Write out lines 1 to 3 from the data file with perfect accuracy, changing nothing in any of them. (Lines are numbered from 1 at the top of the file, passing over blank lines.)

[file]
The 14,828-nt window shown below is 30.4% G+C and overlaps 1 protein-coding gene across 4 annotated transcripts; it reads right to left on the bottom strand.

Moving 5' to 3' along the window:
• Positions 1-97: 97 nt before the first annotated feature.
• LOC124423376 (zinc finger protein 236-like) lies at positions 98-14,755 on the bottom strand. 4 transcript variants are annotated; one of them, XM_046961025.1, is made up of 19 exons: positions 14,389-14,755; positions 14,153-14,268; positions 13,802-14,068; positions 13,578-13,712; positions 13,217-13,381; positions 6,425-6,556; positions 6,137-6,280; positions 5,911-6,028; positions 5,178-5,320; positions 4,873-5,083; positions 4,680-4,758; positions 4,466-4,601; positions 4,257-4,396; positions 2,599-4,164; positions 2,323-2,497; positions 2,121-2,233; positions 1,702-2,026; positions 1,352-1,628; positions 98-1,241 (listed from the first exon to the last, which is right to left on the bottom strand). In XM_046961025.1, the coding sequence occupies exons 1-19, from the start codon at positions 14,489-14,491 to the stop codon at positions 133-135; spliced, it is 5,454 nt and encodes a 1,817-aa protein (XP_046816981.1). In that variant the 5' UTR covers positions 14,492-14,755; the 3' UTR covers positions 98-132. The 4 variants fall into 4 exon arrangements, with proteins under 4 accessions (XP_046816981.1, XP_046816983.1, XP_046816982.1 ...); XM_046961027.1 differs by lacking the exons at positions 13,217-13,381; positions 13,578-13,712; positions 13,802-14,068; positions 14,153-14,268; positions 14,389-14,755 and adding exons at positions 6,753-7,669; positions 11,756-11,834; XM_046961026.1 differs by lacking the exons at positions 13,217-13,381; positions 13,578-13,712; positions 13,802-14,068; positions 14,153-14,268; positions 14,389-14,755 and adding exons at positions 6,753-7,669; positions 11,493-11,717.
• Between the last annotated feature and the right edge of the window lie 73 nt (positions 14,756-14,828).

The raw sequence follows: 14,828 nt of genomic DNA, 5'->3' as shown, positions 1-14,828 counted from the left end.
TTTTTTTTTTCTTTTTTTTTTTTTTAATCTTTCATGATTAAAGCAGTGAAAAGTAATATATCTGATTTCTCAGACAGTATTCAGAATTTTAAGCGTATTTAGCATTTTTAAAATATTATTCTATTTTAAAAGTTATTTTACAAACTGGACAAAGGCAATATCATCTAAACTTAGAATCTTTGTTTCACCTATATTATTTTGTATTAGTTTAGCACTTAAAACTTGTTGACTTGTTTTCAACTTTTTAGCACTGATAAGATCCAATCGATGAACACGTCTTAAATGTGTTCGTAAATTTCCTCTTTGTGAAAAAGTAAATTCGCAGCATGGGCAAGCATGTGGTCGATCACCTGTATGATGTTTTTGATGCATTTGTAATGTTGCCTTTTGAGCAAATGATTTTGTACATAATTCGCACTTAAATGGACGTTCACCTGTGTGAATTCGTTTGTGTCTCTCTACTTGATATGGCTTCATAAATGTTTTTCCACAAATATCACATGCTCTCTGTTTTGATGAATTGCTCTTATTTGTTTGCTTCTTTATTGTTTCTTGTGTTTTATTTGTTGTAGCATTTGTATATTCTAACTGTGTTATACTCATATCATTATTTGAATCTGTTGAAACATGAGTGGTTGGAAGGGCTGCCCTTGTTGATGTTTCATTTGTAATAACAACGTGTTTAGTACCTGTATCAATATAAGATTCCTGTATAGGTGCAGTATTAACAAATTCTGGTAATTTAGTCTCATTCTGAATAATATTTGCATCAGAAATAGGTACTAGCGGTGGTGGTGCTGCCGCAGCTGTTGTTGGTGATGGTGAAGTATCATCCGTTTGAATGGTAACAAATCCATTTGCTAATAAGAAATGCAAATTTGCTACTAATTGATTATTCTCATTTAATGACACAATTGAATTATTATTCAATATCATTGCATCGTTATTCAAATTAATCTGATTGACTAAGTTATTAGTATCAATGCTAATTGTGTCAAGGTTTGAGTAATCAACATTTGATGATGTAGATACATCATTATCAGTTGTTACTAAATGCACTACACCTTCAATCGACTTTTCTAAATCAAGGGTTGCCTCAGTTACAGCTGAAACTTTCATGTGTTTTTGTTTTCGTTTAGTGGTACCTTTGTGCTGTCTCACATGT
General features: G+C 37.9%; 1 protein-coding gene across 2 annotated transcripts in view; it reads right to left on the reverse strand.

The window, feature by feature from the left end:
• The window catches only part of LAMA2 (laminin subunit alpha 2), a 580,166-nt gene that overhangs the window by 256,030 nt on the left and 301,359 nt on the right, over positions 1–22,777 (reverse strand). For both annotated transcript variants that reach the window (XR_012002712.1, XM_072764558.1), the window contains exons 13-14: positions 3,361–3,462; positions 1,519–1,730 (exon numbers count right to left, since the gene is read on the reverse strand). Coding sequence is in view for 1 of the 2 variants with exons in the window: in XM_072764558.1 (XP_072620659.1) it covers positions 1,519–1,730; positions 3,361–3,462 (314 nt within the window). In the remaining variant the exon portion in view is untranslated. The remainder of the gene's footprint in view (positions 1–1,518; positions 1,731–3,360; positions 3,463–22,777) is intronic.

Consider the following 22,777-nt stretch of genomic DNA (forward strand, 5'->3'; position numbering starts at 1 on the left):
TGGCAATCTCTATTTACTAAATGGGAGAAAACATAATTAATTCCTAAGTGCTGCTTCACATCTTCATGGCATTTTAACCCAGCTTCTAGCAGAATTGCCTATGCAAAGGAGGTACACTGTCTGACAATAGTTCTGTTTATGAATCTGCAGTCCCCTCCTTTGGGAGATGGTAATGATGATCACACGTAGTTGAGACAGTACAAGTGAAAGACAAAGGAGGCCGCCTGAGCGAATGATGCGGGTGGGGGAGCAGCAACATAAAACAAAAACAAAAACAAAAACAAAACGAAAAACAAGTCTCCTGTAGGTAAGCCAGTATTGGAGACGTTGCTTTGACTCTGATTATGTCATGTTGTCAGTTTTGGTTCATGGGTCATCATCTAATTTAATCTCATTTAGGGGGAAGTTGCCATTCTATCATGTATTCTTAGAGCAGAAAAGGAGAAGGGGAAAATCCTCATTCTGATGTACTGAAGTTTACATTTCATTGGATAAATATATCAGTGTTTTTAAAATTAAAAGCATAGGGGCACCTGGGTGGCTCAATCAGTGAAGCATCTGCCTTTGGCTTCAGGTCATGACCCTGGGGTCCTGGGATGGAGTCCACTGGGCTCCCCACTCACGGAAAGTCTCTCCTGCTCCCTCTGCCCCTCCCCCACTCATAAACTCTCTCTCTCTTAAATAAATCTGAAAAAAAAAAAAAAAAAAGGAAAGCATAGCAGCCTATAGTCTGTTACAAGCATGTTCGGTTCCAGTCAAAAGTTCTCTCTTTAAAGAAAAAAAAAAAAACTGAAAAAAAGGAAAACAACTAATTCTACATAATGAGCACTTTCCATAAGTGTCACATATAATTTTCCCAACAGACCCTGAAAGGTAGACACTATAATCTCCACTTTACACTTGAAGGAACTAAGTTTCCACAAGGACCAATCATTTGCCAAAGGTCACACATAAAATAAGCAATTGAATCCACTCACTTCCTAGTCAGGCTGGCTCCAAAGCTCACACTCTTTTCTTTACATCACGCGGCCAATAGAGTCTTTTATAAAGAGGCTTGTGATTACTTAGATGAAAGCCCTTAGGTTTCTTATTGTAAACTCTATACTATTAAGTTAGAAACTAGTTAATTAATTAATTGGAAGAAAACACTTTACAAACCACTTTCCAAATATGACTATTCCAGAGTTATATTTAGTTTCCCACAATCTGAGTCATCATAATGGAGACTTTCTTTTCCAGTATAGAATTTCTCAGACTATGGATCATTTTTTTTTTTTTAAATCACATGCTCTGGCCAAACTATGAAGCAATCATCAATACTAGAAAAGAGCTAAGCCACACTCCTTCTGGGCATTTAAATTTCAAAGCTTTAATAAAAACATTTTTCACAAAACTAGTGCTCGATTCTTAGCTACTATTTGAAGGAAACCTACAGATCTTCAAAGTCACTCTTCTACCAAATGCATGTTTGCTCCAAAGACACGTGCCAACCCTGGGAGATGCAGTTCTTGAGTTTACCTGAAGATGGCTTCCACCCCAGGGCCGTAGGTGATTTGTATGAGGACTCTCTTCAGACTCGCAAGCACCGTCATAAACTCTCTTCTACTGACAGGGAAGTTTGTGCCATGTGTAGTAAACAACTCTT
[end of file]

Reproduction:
The 14,828-nt window shown below is 30.4% G+C and overlaps 1 protein-coding gene across 4 annotated transcripts; it reads right to left on the bottom strand.

Moving 5' to 3' along the window:
• Positions 1-97: 97 nt before the first annotated feature.